T-cells were difficult to resolve in low power micrographs and were therefore identified using the ×40 objective and mapped onto low power dark field images of the appropriate part of the brain. The cells were counted in four 40 μm sections per animal. The boundaries of the facial nucleus are easily identified in dark field images and the area measured using Openlab software. The motor cortex was identified by retrograde labelling of corticospinal neurons (axotomy without a graft experiments), or in experiments where there was no retrograde labelling, in morphologically equivalent areas (ATF3 was not expressed by axotomized corticospinal neurons). Layer V was identified on morphological criteria in DAPI stained sections or in equivalent regions in fluorogold-labelled sections.
This work was supported by grant number 087548/Z/08/Z from the Wellcome Trust.
- Anderson PN, Campbell G, Zhang Y, Lieberman AR: Cellular and molecular correlates of the regeneration of adult mammalian CNS axons into peripheral nerve grafts. Prog Brain Res. 1998, 117: 211-232. full_text.View ArticlePubMedGoogle Scholar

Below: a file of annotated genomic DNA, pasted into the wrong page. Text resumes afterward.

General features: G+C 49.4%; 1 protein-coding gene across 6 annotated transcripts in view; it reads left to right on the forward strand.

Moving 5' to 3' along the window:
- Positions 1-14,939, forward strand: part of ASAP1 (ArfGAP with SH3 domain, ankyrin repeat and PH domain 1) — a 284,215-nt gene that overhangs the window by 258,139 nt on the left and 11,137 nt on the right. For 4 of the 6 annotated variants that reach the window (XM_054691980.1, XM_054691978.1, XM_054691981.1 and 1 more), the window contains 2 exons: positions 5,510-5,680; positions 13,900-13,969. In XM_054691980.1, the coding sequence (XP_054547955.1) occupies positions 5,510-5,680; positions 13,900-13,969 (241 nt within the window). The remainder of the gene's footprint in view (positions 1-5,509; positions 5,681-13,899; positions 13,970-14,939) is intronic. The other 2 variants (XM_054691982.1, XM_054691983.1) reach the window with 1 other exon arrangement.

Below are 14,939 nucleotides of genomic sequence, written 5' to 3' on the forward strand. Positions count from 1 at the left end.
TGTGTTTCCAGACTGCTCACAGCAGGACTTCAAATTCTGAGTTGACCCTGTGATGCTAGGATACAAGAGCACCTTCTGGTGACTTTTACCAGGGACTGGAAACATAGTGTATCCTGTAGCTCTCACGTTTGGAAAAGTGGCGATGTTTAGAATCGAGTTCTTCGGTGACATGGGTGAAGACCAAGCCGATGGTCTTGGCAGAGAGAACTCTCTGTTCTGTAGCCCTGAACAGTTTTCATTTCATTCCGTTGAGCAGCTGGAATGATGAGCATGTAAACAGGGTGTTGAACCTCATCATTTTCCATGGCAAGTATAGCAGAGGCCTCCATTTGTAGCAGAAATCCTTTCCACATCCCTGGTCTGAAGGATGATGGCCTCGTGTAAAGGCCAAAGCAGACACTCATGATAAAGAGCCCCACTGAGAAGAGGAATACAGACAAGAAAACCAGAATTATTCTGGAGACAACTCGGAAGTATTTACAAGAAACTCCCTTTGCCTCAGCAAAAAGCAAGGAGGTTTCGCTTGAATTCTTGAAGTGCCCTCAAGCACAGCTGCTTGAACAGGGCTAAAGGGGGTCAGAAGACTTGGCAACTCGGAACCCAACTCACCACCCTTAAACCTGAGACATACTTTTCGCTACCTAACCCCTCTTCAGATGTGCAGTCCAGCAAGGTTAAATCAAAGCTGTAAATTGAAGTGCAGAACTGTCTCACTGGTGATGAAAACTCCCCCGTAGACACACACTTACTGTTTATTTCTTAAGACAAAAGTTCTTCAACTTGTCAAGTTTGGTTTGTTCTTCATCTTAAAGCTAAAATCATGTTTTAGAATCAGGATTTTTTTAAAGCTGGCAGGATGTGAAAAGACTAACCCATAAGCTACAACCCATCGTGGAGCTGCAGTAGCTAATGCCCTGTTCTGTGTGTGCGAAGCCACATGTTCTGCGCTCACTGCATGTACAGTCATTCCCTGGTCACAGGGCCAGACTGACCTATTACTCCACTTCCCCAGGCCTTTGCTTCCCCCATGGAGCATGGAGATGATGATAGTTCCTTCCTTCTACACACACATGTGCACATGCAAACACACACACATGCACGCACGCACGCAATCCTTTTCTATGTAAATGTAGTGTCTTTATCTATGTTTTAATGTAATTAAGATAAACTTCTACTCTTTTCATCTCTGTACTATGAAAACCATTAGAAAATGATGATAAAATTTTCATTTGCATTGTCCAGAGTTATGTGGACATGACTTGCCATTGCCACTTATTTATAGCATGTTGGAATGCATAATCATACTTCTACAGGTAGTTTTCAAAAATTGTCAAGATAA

- Barrette B, Hebert MA, Filali M, Lafortune K, Vallieres N, Gowing G, Julien JP, Lacroix S: Requirement of myeloid cells for axon regeneration. J Neurosci. 2008, 28: 9363-9376. 10.1523/JNEUROSCI.1447-08.2008.View ArticlePubMedGoogle Scholar
- Kreutzberg GW: Microglia: a sensor for pathological events in the CNS. Trends Neurosci. 1996, 19: 312-318. 10.1016/0166-2236(96)10049-7.View ArticlePubMedGoogle Scholar
- Svensson M, Mattsson P, Aldskogius H: A bromodeoxyuridine labelling study of proliferating cells in the brainstem following hypoglossal nerve transection. J Anat. 1994, 185 (Pt 3): 537-542.PubMed CentralPubMedGoogle Scholar
- Svensson M, Eriksson P, Persson J, Liu L, Aldskogius H: Functional properties of microglia following peripheral nerve injury. Neuropathol Appl Neurobiol. 1994, 20: 185-187.PubMedGoogle Scholar
- Lu X, Richardson PM: Responses of macrophages in rat dorsal root ganglia following peripheral nerve injury. J Neurocytol. 1993, 22: 334-341. 10.1007/BF01195557.View ArticlePubMedGoogle Scholar
- Fenzi F, Benedetti MD, Moretto G, Rizzuto N: Glial cell and macrophage reactions in rat spinal ganglion after peripheral nerve lesions: an immunocytochemical and morphometric study. Arch Ital Biol. 2001, 139: 357-365.PubMedGoogle Scholar
- Hu P, McLachlan EM: Macrophage and lymphocyte invasion of dorsal root ganglia after peripheral nerve lesions in the rat. Neuroreport. 2002, 112: 23-38.Google Scholar
- Boeshore KL, Schreiber RC, Vaccariello SA, Sachs HH, Salazar R, Lee J, Ratan RR, Leahy P, Zigmond RE: Novel changes in gene expression following axotomy of a sympathetic ganglion: a microarray analysis. J Neurobiol. 2004, 59: 216-235. 10.1002/neu.10308.View ArticlePubMedGoogle Scholar